When we discuss our work with other writers, the word mood is sometimes used interchangeably with atmosphere. I see those two aspects of story as conjoined twins, marching along together. They are separate but intertwined so closely that they seem as one.
Mood happens in the background over the length of the story. Mood allows the emotions the writer instills into the story to be more specific, more intensely colored.
Atmosphere is also long-term but is part of worldbuilding. Atmosphere is conveyed by setting, which affects the overall mood of a piece.
Together, atmosphere and mood have the power to intensify the reader’s impression of the emotions experienced by the characters.
Emotion is immediate, short term. It exists in the foreground but works best when in conjunction with the overall atmosphere/mood.
Robert McKee, one of my favorite teachers on craft, tells us that “emotion is the experience of transition, of the characters moving between a positive and negative.”
As we read, we become invested in the characters and experience their emotional highs and lows. These transitions range in intensity from subtle to forceful. I like books where emotions are dynamic, but where the character’s internal struggle becomes personal to me.
Despite being comprised of only four letters, mood is a vast word serving several purposes. It is created by the setting (atmosphere), by the exchanges of dialogue (conversation), and the tone of the narrative (word choices, descriptions). It is also affected by (and refers to) the emotional state of the characters—their personal mood.
Emotions that are undermotivated lack credibility and leave us, the reader, feeling as if the story is flat. We have deep, personal reasons for our passions and hates, and so must our characters.
Thus, emotions drive the characters’ actions and create a sense of urgency. If we don’t feel some emotional intensity connected to the deeds and actions taken by our protagonists, we don’t care about them.
In Martha Grimes’ book, The Knowledge, a man, wearing a bright red scarf, steps out of a taxi in front of a nightclub. He has barely left the vehicle when he shoots and kills a couple who are waiting to get in. This is an apparently random act. Why?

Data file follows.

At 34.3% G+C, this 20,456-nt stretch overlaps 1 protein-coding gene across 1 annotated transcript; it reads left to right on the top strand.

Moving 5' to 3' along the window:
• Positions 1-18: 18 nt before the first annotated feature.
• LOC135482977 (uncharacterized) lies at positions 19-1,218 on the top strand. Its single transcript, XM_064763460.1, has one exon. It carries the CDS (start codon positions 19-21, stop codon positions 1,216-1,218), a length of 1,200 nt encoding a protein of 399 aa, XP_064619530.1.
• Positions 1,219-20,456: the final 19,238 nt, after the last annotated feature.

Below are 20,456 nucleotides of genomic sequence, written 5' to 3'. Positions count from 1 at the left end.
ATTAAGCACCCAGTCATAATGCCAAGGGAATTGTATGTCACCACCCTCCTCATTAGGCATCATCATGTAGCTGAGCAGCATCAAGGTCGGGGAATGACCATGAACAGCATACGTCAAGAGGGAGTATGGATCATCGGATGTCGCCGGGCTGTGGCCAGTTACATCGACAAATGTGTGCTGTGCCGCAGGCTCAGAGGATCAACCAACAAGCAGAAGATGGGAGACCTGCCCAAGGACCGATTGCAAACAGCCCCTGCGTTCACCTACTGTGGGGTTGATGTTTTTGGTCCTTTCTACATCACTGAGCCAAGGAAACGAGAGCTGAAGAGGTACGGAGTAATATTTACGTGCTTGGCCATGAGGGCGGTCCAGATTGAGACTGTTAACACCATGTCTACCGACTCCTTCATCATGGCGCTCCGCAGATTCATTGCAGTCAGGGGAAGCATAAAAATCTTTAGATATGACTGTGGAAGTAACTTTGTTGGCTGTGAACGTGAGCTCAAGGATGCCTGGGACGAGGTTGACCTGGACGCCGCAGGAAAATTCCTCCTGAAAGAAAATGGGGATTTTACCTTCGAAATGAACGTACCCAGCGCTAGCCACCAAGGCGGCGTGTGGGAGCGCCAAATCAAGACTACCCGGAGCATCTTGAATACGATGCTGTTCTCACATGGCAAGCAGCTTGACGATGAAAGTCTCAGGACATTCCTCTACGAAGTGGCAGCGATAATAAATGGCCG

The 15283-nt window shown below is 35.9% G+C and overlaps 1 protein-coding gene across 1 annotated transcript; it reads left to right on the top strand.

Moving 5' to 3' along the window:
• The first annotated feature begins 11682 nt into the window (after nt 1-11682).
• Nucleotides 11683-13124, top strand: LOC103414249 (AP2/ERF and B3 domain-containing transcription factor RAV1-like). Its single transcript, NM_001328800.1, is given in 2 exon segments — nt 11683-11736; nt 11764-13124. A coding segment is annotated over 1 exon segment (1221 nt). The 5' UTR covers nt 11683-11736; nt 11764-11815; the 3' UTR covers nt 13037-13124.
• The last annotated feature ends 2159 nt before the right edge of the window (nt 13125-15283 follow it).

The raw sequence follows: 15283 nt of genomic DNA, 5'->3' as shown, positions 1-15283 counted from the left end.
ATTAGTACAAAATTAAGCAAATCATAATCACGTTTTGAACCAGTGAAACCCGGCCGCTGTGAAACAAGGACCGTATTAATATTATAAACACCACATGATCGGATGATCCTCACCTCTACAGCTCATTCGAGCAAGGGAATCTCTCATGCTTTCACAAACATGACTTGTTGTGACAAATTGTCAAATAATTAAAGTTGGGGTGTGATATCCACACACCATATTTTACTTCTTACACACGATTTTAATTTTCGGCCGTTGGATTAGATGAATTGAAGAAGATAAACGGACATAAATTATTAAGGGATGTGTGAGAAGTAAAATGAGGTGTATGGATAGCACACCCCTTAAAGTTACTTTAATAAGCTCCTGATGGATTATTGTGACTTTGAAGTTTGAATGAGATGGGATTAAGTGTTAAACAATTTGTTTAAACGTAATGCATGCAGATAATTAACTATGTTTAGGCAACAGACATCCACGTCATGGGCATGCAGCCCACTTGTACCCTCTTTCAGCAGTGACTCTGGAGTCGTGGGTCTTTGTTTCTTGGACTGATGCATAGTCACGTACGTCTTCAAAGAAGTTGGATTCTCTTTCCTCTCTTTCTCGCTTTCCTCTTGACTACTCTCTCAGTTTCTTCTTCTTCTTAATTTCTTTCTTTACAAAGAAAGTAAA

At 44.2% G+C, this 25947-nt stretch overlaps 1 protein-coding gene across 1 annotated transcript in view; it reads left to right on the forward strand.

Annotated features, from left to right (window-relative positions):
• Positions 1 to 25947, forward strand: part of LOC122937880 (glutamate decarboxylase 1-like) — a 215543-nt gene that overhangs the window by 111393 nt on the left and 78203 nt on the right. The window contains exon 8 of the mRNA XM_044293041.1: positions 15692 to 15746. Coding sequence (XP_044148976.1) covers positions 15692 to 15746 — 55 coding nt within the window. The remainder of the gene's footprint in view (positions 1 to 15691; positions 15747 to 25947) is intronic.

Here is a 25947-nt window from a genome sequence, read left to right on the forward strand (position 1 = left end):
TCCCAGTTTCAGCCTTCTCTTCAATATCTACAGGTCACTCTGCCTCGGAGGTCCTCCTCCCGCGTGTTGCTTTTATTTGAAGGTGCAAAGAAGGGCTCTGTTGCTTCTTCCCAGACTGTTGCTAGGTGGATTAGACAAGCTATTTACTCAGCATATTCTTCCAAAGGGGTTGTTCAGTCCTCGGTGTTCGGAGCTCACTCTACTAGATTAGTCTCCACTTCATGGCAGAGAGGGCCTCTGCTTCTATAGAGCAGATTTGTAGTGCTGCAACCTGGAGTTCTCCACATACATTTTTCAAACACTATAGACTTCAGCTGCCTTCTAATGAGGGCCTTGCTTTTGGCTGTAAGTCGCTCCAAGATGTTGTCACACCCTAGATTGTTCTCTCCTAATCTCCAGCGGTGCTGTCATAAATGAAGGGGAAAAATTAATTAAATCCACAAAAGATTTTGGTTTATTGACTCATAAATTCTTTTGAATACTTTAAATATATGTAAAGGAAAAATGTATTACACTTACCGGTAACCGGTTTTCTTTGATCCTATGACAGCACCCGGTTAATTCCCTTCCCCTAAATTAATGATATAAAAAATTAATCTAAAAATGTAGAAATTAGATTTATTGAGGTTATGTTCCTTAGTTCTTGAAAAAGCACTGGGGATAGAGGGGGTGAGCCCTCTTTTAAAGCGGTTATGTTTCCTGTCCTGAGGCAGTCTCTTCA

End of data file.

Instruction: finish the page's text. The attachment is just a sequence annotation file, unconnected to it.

Martha Grimes shows us this scene through the taxi driver’s eyes. We experience it in his shocked disbelief and horror.
Then, making no effort to disguise himself, the shooter gets back in the cab and forces the driver (at gunpoint) to take him to Waterloo Station.
All during the ride, we feel the driver’s terror, applaud his resourcefulness, and hope like hell he won’t be murdered.
In a stunning, baffling end to that scene, the man pays the driver, gives him a large tip, and disappears into the crowd at Waterloo and walks straight to the parking lot.
The assassin then gets into a Porsche and drives to Heathrow, where he casually boards a plane to Dubai. Before takeoff, he unwittingly helps an underage detective who is following him become a stowaway on the flight.
I need to know why, and I need to know right now! This story is compelling because it is about emotions as much as it is about the action.
Which is more important, mood or emotion?
Both and neither.
The emotions our characters experience have an effect on the overall mood and atmosphere of a story.
In turn, as I showed in my post, Mood and Atmosphere: Where Inference meets Interpretation, the atmosphere of a particular environment has a significant effect on the characters’ personal mood.